Every company involved in creating, distributing and selling food has a keen interest in accessing capital. That’s because capital enables a company to do what it wants and needs to so it not only survives, but also grows and prospers.
Companies that are heavily invested in owning assets—real estate, production equipment, transport fleets and the like—often use their own cash to operate their businesses. However, companies that use financing instead of their cash reserves have the liquidity to build their businesses, rather than merely owning and running them. Like financing, insurance can be used creatively to significantly advance the sustainability of an enterprise.
The Equipment Leasing and Finance Association, a trade association based in Washington, DC, represents financial services companies and manufacturers in the equipment finance sector. ELFA President and CEO William G. Sutton says seven out of 10 US companies use some form of financing when acquiring equipment, including loans, leases and lines of credit.
“Each year, American businesses, nonprofits and government agencies invest over $1.48 trillion in capital goods and software, excluding real estate. Of this, about $827 billion, or 57 percent, is financed through loans, leases and other financial instruments.”
So far this year, financing activity remains strong. In April, equipment financing was up 7 percent year over year, and new business volume in the first quarter of 2014 rose 6 percent compared the first quarter of 2013.
“Last year’s cold winter had some negative impacts on the economy, but with reduced policy uncertainty, stronger economic fundamentals and replacement demand, we remain optimistic about growth,” notes Sutton. “This is a particularly good time to finance equipment, because there is so much liquidity in the marketplace. Many funding sources—leasing companies, banks and some manufacturers—are looking to lend because they have the cash available to deploy, making this a favorable time for food and beverage manufacturers to finance production equipment.”
Strong food sector
GE Capital of Norwalk, CT recently interviewed C-suite executives at 50 food and beverage companies with revenues ranging from $10 million to $1 billion. The research focused on key economic, industry and business issues.
“Despite uncertainties around commodity costs, the sector is strong, and revenue and employment are expected to grow,” says Chris Nay, GE Capital senior managing director, food and beverage. “Nearly 75 percent [of interviewees] expect revenue growth in the coming year and a 2.2 percent year-over-year increase in employment. More than half of the firms said they would be adding workers.”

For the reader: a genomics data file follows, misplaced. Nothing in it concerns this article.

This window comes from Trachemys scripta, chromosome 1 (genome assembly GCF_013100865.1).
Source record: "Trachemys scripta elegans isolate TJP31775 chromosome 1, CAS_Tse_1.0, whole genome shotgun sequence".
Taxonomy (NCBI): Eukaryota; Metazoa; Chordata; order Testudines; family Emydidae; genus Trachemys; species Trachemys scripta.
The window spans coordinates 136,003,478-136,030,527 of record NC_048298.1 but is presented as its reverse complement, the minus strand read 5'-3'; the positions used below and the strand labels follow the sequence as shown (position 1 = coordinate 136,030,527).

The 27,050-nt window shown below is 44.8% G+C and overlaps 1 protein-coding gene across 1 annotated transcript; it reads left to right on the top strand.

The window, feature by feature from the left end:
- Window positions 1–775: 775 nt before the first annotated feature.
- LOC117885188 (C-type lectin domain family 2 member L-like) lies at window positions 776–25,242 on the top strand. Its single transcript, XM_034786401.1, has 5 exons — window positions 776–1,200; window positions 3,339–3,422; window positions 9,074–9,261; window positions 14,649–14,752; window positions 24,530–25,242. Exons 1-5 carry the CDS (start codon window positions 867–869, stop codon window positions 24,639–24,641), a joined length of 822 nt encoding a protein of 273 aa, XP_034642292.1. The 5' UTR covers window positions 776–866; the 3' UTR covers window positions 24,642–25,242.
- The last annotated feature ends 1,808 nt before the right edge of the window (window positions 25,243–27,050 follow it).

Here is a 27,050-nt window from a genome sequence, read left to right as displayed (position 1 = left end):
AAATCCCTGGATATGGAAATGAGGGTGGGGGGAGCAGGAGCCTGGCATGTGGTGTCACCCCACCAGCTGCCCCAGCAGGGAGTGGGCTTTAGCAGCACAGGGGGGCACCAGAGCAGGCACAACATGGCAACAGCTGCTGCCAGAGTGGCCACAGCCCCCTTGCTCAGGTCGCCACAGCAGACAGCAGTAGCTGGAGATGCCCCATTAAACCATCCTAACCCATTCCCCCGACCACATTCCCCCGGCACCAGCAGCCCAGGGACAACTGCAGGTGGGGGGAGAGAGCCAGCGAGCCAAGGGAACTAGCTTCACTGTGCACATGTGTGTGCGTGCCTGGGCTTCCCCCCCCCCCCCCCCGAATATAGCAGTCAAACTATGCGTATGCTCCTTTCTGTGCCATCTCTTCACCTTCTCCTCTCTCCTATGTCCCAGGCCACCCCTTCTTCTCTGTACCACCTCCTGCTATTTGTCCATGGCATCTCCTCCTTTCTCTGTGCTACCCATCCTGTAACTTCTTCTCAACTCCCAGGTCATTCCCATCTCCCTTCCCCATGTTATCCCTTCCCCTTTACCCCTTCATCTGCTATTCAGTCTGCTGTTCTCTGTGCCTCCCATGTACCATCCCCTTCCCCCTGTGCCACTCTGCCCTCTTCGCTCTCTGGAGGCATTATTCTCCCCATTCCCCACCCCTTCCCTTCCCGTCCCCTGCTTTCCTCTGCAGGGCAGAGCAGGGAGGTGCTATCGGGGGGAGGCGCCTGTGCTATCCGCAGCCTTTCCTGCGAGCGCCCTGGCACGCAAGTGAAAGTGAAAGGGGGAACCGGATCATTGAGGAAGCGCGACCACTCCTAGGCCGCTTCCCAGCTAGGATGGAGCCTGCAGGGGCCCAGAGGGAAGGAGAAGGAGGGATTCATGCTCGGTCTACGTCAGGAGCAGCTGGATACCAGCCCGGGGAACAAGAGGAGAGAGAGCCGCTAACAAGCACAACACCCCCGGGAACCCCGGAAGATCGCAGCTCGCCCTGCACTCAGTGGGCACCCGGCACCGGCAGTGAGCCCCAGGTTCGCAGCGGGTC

On the other hand, among the top three business challenges interviewees pinpointed was the ability to pass on increased commodity costs. The other two were the ability to maintain margins and the ability to continue revenue growth.
According to the survey data, the majority of food companies do not plan to change their leasing habits in coming years, although 12 percent expect to increase their equipment leasing; 9 percent expect to decrease it, primarily due to the fact off-balance sheet financing—a tactic traditionally used to keep large capital expenditures off a balance sheet so debt-to-equity and leverage ratios remain low—is being eliminated.
GE Capital has a different business model than most other financial services companies, because it has its own leasing division and holds on its own balance sheet a significant portion of the new loans and leases it underwrites rather than selling them to banks or other secondary markets for fee income. The company does this to further its partnership with borrowers.
“Another thing we discovered from our survey,” recalls Nay, “is about 75 percent of [the interviewed] companies plan to lower costs by increasing operational efficiencies through things such as increased automation (47 percent) and replacing old equipment with more efficient units (45 percent). In many cases, these strategies will require financing.”
A further area of focus, says Nay, is food safety. More than one-third of interviewees cited this as one of their top worries. “Many firms are responding to this via employee training, traceability software and new equipment purchases, all of which also need to be financed.”
Over half the respondents said they expect capital expenditures to be their dominant use of financing in the coming year, with 53 percent saying it would be used for new equipment; 37 percent said it would be used for other things. Meanwhile, over a quarter of interviewees (28 percent) said they are planning to invest in sustainability initiatives to reduce environmental impacts and enhance their corporate and product images.
“In the quest for capital, smart and successful borrowers recognize important variables beyond cash flow and credit history,” according to Chris Nay. Here are nine tips Nay says can help borrowers get the capital they need:
1. Reach out early – Approach a lender before you need capital. Build a relationship by educating the lender about your business.
2. Treat your lender as a partner – Understand the lender’s perspective and your shared goals. Be flexible and open-minded.
3. Be transparent – Be upfront. A real deal-killer isn’t negative information or financial setbacks. It’s having the lender invest time and resources researching incorrect information.
4. Tell a compelling story – Highlight successes, market knowledge and problem-solving skills in a forward-looking business plan.
5. Sweat the details – Make sure you understand key terms in your contracts and credit documents.
6. Find the right lender – Look for someone who knows your industry as well as your competitive position and challenges.
7. Maintain contact – Close communication is critical, especially during times of crisis.